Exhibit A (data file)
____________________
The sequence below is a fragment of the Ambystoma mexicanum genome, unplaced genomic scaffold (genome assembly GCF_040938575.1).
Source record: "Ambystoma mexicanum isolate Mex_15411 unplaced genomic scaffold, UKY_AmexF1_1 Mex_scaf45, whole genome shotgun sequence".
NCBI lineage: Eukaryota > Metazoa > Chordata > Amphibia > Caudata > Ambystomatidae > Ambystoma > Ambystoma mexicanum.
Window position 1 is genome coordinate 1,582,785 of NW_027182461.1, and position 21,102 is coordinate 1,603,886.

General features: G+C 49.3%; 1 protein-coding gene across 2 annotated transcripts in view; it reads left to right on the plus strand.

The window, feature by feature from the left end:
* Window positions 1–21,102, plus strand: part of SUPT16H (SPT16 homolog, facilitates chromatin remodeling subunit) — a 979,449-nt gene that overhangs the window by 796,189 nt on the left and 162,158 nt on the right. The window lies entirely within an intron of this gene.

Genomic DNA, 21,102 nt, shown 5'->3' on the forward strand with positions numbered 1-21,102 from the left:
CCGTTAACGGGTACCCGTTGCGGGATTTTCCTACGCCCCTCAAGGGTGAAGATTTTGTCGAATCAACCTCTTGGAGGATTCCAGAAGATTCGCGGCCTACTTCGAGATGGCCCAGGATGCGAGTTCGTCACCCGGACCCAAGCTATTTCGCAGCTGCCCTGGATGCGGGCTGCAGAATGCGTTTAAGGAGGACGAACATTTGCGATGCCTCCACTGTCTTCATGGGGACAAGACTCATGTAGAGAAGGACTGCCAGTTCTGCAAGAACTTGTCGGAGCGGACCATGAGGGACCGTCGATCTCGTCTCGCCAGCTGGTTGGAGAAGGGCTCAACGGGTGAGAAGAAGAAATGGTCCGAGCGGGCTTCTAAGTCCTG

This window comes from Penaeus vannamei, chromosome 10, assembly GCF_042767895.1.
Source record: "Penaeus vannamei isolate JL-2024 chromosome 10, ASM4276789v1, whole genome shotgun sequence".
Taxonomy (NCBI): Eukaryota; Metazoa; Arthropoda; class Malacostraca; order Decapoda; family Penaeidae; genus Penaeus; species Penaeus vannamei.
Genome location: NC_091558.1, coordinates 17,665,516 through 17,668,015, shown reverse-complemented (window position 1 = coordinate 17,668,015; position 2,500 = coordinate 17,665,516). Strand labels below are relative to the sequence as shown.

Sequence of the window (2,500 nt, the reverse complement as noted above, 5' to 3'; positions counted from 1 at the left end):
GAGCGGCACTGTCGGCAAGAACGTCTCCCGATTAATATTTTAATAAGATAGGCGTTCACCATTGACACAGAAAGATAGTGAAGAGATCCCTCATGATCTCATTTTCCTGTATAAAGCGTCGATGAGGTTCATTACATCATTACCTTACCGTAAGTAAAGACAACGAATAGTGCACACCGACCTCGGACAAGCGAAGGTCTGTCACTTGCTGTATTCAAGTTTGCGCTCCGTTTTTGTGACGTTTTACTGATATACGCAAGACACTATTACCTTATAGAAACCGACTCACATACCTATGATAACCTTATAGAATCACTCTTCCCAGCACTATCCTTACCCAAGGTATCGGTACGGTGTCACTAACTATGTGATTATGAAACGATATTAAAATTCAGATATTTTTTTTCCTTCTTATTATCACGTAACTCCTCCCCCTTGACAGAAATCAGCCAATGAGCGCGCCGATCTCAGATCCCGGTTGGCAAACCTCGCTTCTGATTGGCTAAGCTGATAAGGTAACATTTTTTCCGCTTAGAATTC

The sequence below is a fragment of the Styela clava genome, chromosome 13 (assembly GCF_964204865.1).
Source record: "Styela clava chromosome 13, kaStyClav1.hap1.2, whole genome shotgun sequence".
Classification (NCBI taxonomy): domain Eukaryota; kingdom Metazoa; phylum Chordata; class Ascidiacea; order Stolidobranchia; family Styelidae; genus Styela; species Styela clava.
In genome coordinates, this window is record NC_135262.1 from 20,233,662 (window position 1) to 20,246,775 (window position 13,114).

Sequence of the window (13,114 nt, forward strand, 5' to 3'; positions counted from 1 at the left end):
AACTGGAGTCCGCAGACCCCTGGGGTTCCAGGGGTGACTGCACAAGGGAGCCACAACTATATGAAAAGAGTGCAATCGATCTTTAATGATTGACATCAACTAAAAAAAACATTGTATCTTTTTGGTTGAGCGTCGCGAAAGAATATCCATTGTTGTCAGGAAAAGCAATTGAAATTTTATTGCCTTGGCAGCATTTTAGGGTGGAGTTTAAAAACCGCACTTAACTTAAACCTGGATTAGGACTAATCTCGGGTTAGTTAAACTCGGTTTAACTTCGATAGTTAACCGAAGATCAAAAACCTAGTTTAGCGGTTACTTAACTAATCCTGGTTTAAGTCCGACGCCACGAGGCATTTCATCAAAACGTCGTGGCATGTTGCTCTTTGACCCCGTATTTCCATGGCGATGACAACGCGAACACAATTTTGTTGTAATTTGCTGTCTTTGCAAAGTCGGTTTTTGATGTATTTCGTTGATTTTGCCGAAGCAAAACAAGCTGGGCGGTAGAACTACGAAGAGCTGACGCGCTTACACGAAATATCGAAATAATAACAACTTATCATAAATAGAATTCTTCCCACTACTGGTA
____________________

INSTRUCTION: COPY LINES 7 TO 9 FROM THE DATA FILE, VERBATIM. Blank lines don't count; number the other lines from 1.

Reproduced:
* Window positions 1–21,102, plus strand: part of SUPT16H (SPT16 homolog, facilitates chromatin remodeling subunit) — a 979,449-nt gene that overhangs the window by 796,189 nt on the left and 162,158 nt on the right. The window lies entirely within an intron of this gene.

Genomic DNA, 21,102 nt, shown 5'->3' on the forward strand with positions numbered 1-21,102 from the left:
CCGTTAACGGGTACCCGTTGCGGGATTTTCCTACGCCCCTCAAGGGTGAAGATTTTGTCGAATCAACCTCTTGGAGGATTCCAGAAGATTCGCGGCCTACTTCGAGATGGCCCAGGATGCGAGTTCGTCACCCGGACCCAAGCTATTTCGCAGCTGCCCTGGATGCGGGCTGCAGAATGCGTTTAAGGAGGACGAACATTTGCGATGCCTCCACTGTCTTCATGGGGACAAGACTCATGTAGAGAAGGACTGCCAGTTCTGCAAGAACTTGTCGGAGCGGACCATGAGGGACCGTCGATCTCGTCTCGCCAGCTGGTTGGAGAAGGGCTCAACGGGTGAGAAGAAGAAATGGTCCGAGCGGGCTTCTAAGTCCTG